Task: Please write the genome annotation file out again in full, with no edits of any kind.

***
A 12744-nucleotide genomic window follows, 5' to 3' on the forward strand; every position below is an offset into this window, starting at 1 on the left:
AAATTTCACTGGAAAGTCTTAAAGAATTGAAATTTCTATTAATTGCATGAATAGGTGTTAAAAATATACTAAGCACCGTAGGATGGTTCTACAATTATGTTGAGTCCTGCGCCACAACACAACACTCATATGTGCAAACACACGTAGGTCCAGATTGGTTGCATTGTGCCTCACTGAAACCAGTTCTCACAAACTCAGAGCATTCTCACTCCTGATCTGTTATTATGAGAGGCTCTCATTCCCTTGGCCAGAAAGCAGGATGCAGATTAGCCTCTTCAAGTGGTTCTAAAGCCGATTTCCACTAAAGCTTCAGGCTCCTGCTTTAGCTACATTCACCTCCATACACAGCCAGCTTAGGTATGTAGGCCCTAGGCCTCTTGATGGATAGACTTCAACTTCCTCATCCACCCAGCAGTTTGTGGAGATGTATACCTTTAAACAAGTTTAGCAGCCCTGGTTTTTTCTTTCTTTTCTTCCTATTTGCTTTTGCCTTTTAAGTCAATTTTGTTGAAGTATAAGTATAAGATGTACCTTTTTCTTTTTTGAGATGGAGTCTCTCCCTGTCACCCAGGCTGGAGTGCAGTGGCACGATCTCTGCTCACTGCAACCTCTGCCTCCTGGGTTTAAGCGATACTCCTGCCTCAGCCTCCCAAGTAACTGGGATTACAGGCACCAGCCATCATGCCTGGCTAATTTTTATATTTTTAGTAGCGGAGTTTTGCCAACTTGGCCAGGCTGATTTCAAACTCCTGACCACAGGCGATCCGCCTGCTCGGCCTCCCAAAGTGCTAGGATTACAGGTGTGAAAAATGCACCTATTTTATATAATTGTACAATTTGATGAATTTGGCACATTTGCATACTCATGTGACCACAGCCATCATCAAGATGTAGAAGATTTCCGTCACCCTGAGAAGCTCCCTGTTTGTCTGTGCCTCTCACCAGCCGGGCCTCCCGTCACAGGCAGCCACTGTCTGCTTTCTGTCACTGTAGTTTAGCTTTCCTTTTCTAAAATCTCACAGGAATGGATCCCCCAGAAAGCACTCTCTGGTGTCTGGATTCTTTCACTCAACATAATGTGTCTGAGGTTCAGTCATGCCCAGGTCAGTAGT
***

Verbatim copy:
A 12744-nucleotide genomic window follows, 5' to 3' on the forward strand; every position below is an offset into this window, starting at 1 on the left:
AAATTTCACTGGAAAGTCTTAAAGAATTGAAATTTCTATTAATTGCATGAATAGGTGTTAAAAATATACTAAGCACCGTAGGATGGTTCTACAATTATGTTGAGTCCTGCGCCACAACACAACACTCATATGTGCAAACACACGTAGGTCCAGATTGGTTGCATTGTGCCTCACTGAAACCAGTTCTCACAAACTCAGAGCATTCTCACTCCTGATCTGTTATTATGAGAGGCTCTCATTCCCTTGGCCAGAAAGCAGGATGCAGATTAGCCTCTTCAAGTGGTTCTAAAGCCGATTTCCACTAAAGCTTCAGGCTCCTGCTTTAGCTACATTCACCTCCATACACAGCCAGCTTAGGTATGTAGGCCCTAGGCCTCTTGATGGATAGACTTCAACTTCCTCATCCACCCAGCAGTTTGTGGAGATGTATACCTTTAAACAAGTTTAGCAGCCCTGGTTTTTTCTTTCTTTTCTTCCTATTTGCTTTTGCCTTTTAAGTCAATTTTGTTGAAGTATAAGTATAAGATGTACCTTTTTCTTTTTTGAGATGGAGTCTCTCCCTGTCACCCAGGCTGGAGTGCAGTGGCACGATCTCTGCTCACTGCAACCTCTGCCTCCTGGGTTTAAGCGATACTCCTGCCTCAGCCTCCCAAGTAACTGGGATTACAGGCACCAGCCATCATGCCTGGCTAATTTTTATATTTTTAGTAGCGGAGTTTTGCCAACTTGGCCAGGCTGATTTCAAACTCCTGACCACAGGCGATCCGCCTGCTCGGCCTCCCAAAGTGCTAGGATTACAGGTGTGAAAAATGCACCTATTTTATATAATTGTACAATTTGATGAATTTGGCACATTTGCATACTCATGTGACCACAGCCATCATCAAGATGTAGAAGATTTCCGTCACCCTGAGAAGCTCCCTGTTTGTCTGTGCCTCTCACCAGCCGGGCCTCCCGTCACAGGCAGCCACTGTCTGCTTTCTGTCACTGTAGTTTAGCTTTCCTTTTCTAAAATCTCACAGGAATGGATCCCCCAGAAAGCACTCTCTGGTGTCTGGATTCTTTCACTCAACATAATGTGTCTGAGGTTCAGTCATGCCCAGGTCAGTAGT